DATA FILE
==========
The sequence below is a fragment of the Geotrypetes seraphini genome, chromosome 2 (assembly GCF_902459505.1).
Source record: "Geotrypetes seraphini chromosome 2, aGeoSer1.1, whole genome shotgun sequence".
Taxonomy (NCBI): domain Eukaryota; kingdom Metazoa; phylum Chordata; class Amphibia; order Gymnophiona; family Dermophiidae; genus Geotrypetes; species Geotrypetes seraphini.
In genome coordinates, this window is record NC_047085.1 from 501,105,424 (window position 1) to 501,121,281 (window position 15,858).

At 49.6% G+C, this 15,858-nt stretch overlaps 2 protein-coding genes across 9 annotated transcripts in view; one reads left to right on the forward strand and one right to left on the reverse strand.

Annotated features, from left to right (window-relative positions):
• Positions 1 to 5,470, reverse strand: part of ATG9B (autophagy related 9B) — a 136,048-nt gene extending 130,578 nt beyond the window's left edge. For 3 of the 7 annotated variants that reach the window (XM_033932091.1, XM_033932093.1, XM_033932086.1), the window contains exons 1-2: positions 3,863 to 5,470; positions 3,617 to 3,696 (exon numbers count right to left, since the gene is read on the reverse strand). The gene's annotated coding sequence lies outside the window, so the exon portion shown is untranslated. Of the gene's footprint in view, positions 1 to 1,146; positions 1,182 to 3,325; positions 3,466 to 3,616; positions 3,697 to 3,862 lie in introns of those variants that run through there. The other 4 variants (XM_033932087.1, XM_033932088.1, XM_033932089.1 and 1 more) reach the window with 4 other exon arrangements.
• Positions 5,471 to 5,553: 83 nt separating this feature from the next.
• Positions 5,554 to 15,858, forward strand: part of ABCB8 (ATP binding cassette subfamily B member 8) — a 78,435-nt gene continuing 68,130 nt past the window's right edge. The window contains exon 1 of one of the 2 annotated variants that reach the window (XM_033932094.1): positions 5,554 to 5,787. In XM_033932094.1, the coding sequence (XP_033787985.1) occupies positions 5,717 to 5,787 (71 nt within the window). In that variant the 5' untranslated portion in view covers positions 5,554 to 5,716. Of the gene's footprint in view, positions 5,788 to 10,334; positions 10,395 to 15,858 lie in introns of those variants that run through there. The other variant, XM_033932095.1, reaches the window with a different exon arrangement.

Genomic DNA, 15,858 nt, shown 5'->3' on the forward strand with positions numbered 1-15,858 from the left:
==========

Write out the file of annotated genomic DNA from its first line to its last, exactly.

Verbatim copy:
The sequence below is a fragment of the Geotrypetes seraphini genome, chromosome 2 (assembly GCF_902459505.1).
Source record: "Geotrypetes seraphini chromosome 2, aGeoSer1.1, whole genome shotgun sequence".
Taxonomy (NCBI): domain Eukaryota; kingdom Metazoa; phylum Chordata; class Amphibia; order Gymnophiona; family Dermophiidae; genus Geotrypetes; species Geotrypetes seraphini.
In genome coordinates, this window is record NC_047085.1 from 501,105,424 (window position 1) to 501,121,281 (window position 15,858).

At 49.6% G+C, this 15,858-nt stretch overlaps 2 protein-coding genes across 9 annotated transcripts in view; one reads left to right on the forward strand and one right to left on the reverse strand.

Annotated features, from left to right (window-relative positions):
• Positions 1 to 5,470, reverse strand: part of ATG9B (autophagy related 9B) — a 136,048-nt gene extending 130,578 nt beyond the window's left edge. For 3 of the 7 annotated variants that reach the window (XM_033932091.1, XM_033932093.1, XM_033932086.1), the window contains exons 1-2: positions 3,863 to 5,470; positions 3,617 to 3,696 (exon numbers count right to left, since the gene is read on the reverse strand). The gene's annotated coding sequence lies outside the window, so the exon portion shown is untranslated. Of the gene's footprint in view, positions 1 to 1,146; positions 1,182 to 3,325; positions 3,466 to 3,616; positions 3,697 to 3,862 lie in introns of those variants that run through there. The other 4 variants (XM_033932087.1, XM_033932088.1, XM_033932089.1 and 1 more) reach the window with 4 other exon arrangements.
• Positions 5,471 to 5,553: 83 nt separating this feature from the next.
• Positions 5,554 to 15,858, forward strand: part of ABCB8 (ATP binding cassette subfamily B member 8) — a 78,435-nt gene continuing 68,130 nt past the window's right edge. The window contains exon 1 of one of the 2 annotated variants that reach the window (XM_033932094.1): positions 5,554 to 5,787. In XM_033932094.1, the coding sequence (XP_033787985.1) occupies positions 5,717 to 5,787 (71 nt within the window). In that variant the 5' untranslated portion in view covers positions 5,554 to 5,716. Of the gene's footprint in view, positions 5,788 to 10,334; positions 10,395 to 15,858 lie in introns of those variants that run through there. The other variant, XM_033932095.1, reaches the window with a different exon arrangement.

Genomic DNA, 15,858 nt, shown 5'->3' on the forward strand with positions numbered 1-15,858 from the left: